It's that time again when i'm starting to look at the current camera market and decide what to shoot my next feature on.  As a lot of you know, i work pretty much independently with finance from private investors so it's good for everyone involved if i keep the costs low.  Budget isn't my only consideration though... I shoot a wide range of projects from shorts to features and music promos and sometimes i'm working alone, so i don't want anything that i could only use with a crew... it's important i can operate on my own if i need to.  Then there's the whole issue of owning a camera rather than just renting per project. I do too many little projects that only make financial sense if i don't have to factor in hire costs and the logistics involved with that. I already have a good selection of glass and grip equipment, so not owning a camera doesn't make much sense at this stage.

The next consideration is resolution and dynamic range. 4K shooting for an HD edit makes a lot of sense for me at the moment, and the dynamic range of some of the new cameras is probably more important than that.

So, with the array of new choices, my shortlist has come down to this:

The Lumix GH4 coupled with the Atomos Shogun. - Small, neat and very capable - and cheap.

The Sony A7S coupled with the Atomos Shogun. Again, small, neat, capable and stunning low light performance - slightly hampered by some severe rolling shutter issues.

The BMD URSA. The footage looks stunning, but the weight and size of it puts me off. Great price though. Concerns over the fixed pattern noise seen on the Production Camera too...

The Sony FS7 - This looks amazing, but i'd still partner it with the Shogun to get the convenient workflow and 4K Pro Res capability. Amazing for the money, but still £8K.

The Sony FS700 - Still a beast of a camera with great slow-mo and coupled with the Shogun, a really capable 4K option.

Ultimately, i'll be swayed quite a lot by whichever one feels best. It's mad to decide on a camera on specs alone... there's no substitute for actually playing with one, holding it and using it and seeing how it actually works for you in the real world.

What cameras have i owned up until now? The list isn't huge, but it goes something like this:

Sony DSR200  -This was good at the time.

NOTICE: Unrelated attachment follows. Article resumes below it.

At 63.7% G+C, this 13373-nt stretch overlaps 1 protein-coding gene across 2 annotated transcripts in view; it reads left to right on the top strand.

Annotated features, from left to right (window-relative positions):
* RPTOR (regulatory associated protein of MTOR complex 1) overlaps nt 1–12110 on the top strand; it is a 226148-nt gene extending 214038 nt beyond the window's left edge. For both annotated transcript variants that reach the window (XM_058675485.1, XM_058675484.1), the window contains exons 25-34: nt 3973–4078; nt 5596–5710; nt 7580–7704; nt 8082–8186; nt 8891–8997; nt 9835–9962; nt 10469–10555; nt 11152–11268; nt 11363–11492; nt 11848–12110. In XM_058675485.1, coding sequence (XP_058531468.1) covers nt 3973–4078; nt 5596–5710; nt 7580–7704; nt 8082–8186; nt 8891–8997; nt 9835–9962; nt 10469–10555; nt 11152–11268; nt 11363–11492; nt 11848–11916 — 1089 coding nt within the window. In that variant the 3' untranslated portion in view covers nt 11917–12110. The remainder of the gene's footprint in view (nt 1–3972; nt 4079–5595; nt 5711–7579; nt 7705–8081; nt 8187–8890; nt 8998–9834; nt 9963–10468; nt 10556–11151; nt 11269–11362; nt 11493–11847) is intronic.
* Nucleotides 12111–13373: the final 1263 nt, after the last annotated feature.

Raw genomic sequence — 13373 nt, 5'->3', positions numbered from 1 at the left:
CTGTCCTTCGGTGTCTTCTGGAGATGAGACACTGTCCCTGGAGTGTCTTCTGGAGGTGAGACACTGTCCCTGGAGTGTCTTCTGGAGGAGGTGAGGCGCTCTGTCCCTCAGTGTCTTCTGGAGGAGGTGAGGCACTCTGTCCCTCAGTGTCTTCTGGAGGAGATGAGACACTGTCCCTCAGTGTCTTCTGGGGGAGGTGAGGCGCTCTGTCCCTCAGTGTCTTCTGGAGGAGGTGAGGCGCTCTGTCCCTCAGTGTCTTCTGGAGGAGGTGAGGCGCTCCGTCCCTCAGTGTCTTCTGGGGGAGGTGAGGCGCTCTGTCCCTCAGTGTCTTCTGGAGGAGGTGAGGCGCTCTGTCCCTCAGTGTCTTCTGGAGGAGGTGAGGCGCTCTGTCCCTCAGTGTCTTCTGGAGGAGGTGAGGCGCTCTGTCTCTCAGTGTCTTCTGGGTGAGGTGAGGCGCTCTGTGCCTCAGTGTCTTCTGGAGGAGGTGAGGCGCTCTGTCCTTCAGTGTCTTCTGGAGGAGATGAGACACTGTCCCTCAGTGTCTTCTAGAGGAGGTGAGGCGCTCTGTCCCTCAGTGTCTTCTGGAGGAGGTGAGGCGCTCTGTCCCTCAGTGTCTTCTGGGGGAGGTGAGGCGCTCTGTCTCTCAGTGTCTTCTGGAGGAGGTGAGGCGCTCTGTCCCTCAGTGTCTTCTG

Sony VX1000  - Very similar to the DSR200...small size made it useful for in-car shooting.
JVC GY-DV500 - A huge beast of a camera. I had the Fujinon asymmetrical zoom lens which was great.
Panasonic AG-DVX100 - A major step up from the previous cams... proper 24p and cine-look profiles.
Canon 550D - my first DSLR and first step in to HD. A great camera. I still use it.
Contour Roam 3 - Great form factor, but not a great performer. Didn't last long.
Go Pro Hero 3 - The defacto action cam. I still use it a lot and will buy the Hero 4 asap.
Sony NEX-FS100 - My current camera. Stunning low-light performance and a great workhorse.

Along the way i also used The Canon XL1S, The Sony Z1 and the EX1,  the 5D Mk2, the Lumix GH2 and more recently, the RED Epic and Canon C300...but i never owned these cameras.

At the end of the day, a camera is just a tool.... i'll get the one that does the best job for the least money and try not to get too carried away with specs.  As i've said before, no one ever asks what a good film was shot on - it really doesn't matter.

Right now we're spoilt. There's a huge array of really excellent cameras and recorders and there's really no excuse to not get out there and shoot something.

One thing i do know though, whichever camera i end up getting next, i'll be sticking with the Atomos way of working. I love my Ninja and Samurai Blades... they make shooting so much more convenient. So, an Atomos Shogun is the future for me...and i think it will be the same for a lot of people moving up to 4K shooting.

Saturday, September 13, 2014

SONY FS7 Lands...

Sony have drop-kicked the competition out of the game again....this time with the launch of the FS7 - a 4K beast at a ridiculously low price point of around $8000.

Anyone looking at the URSA, the AJA CION, the Canon C300 or C500 now has a dilemma... this camera pretty much wipes the floor with all of them in one way or another. Nice job Sony.

Here's the blurb from Sony's site:

  • Ergonomic grip design and adjustable arm and Viewfinder system

    The PXW-FS7 grip, designed for easy handling and operability, is the result of exhaustive consultation with videographers and cinematographers, as well as the production of various prototypes. The shape supports long periods of camera use and flexibly accommodates subtle differences among various users' gripping styles. The angle of the grip can be easily adjusted with the press of a button. In addition to a zoom button and Rec Start/Stop, the grip also has several programmable buttons that can be customized for easy access to any other functions such as the expanded focus function. The length of the arm section of the PXW-FS7 can be adjusted just by turning a knob. Another knob at the joint makes it easy to adjust the angle of the camera. So a user can choose a comfortable style that suits his or her physique and shooting position.